If someone doesn't understand physics, a computer and the knowledge of programming won't help him. Feynman uses a clever theorist's big-picture approximate analysis of some differential equations. Trefethen seems to build on some rather blind belief in a computer simulation of something he is not certain about in the absence of the computer. Well, the theorist's path is vastly more reliable than the simulation. A computer may just easily repeat all the misconceptions of his master – plus creatively adds many mistakes and effects whose unphysical character can't be demonstrated by the physically illiterate master. By the way, don't forget Feynman's comments about the computer disease.

I am annoyed by lots of other points in Trefethen's essay. For example, this essay talks about the "Faraday cage" but the word "cage" doesn't appear in Feynman's book at all. He is solving a particular problem in electrostatics – with linear uniformly charged wire-like sources (and I think that he does so correctly) – which isn't necessarily the same thing as a properly defined Faraday cage in the real world. Trefethen therefore seems to sloppily criticize Feynman for things that Feynman hasn't written, and so on.

The detailed individual points of criticism may be right for some reasons I don't quite understand at this moment but Trefethen seems to combine them in ways that look incoherent to me. And when I try to identify the most universal idea underlying Trefethen's article, it seems to be his actual belief that the Faraday cage doesn't work at all. So Trefethen isn't really disagreeing with Feynman but with some 200 years of physicists in electromagnetism. Well, the picture at the top is an example of experimental evidence that it works pretty well, Trefethen is wrong, and Feynman is right. Trefethen even claims that the Faraday cage can't protect you from a cell phone signal. Well, a British pub installed a Faraday cage yesterday that does just that! The cell phone wavelength is comparable to a foot so any denser wires are pretty good at killing the signal of the phone users who were spoiling the fun in the pub.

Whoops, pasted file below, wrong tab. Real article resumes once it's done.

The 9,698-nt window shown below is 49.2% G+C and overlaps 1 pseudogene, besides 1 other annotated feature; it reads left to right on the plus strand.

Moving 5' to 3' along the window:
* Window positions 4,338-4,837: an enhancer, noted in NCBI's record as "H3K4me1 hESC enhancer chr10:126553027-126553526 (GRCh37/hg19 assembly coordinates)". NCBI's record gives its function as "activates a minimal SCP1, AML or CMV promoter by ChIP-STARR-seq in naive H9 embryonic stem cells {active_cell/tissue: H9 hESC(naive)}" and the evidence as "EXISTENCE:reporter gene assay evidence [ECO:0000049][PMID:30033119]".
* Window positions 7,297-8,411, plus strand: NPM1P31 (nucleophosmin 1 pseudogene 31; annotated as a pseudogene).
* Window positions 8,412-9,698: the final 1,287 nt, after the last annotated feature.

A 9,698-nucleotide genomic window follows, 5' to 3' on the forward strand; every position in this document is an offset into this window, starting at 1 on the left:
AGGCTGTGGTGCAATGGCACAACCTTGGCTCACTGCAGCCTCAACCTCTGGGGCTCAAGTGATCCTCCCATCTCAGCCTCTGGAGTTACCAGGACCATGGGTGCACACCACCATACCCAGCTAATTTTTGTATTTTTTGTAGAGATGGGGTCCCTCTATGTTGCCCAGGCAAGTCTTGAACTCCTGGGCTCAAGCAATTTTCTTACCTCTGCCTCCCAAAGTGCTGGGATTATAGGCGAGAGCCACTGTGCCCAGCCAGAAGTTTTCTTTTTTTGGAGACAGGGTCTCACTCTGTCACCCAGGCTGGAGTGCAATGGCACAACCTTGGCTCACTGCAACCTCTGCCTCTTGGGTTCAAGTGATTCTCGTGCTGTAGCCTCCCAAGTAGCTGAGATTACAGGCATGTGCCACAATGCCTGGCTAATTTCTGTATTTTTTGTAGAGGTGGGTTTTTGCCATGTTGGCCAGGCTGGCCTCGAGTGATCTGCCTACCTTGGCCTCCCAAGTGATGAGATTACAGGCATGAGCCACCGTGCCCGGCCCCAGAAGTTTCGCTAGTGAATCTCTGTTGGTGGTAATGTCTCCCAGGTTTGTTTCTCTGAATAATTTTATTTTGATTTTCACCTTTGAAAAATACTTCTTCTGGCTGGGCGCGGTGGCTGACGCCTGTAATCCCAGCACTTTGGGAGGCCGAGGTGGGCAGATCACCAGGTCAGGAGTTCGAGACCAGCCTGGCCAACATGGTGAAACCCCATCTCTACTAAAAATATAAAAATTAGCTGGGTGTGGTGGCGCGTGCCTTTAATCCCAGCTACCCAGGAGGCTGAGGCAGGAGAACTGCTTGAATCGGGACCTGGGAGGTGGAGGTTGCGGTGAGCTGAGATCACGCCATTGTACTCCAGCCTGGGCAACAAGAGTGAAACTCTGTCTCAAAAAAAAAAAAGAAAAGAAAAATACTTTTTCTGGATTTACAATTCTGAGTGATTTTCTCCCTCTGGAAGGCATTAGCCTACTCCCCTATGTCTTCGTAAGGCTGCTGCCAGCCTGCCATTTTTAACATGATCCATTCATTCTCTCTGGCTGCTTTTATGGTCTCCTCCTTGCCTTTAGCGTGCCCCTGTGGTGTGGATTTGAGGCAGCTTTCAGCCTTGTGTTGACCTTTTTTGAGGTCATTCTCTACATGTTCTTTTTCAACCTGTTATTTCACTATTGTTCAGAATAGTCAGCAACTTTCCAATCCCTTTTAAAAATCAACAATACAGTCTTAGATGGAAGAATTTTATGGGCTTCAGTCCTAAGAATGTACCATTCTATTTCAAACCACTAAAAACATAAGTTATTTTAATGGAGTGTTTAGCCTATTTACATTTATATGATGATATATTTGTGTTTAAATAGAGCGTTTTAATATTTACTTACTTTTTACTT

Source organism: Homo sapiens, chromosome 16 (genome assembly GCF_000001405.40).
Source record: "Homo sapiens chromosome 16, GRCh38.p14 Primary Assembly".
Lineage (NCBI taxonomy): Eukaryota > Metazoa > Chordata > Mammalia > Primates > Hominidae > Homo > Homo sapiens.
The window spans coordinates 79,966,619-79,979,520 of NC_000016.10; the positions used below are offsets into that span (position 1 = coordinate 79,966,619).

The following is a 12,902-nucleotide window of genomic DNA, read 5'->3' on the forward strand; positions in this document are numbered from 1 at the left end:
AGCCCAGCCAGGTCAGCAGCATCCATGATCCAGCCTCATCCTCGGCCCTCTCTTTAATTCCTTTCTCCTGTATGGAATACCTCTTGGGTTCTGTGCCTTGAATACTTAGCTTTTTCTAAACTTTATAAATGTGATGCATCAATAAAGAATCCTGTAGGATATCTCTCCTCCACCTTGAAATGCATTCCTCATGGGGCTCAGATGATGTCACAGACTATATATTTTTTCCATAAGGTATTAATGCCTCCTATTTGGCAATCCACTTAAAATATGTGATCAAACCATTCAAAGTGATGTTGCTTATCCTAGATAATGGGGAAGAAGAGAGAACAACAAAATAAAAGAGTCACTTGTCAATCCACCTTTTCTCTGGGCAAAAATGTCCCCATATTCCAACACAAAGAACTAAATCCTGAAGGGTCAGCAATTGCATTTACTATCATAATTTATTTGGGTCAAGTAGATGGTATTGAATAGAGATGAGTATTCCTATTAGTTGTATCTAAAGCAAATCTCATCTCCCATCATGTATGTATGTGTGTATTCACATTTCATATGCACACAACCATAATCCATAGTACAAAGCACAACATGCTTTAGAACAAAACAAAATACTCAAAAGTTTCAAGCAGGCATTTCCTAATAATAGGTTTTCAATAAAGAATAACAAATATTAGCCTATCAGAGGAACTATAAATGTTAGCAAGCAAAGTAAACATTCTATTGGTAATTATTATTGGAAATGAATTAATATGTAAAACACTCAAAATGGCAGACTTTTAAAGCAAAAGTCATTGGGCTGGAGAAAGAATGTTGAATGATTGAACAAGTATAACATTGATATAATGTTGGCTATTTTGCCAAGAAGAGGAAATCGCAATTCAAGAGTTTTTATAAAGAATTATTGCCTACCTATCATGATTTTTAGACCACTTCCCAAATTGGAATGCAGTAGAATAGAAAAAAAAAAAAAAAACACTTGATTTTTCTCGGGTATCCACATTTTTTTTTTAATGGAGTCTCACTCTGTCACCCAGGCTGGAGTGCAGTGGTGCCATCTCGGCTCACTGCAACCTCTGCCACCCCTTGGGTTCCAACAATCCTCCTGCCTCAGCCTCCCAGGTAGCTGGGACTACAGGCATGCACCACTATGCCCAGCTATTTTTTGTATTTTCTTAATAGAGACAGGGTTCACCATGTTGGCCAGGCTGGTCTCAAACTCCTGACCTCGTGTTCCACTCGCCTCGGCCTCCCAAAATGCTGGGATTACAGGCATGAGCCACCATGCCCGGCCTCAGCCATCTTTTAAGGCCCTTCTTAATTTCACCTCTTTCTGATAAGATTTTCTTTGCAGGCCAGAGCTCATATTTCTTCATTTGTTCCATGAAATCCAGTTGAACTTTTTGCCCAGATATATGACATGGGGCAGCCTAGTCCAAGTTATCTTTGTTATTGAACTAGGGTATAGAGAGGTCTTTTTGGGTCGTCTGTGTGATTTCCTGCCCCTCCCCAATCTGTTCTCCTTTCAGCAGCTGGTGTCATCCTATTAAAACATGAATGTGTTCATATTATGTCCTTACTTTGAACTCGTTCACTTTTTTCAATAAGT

Unlike your humble correspondent, Francis Mule (in Spanish) was persuaded by the numerical professor but I think that his text says nothing useful beyond the translation of the incomprehensible Trefethen's critique.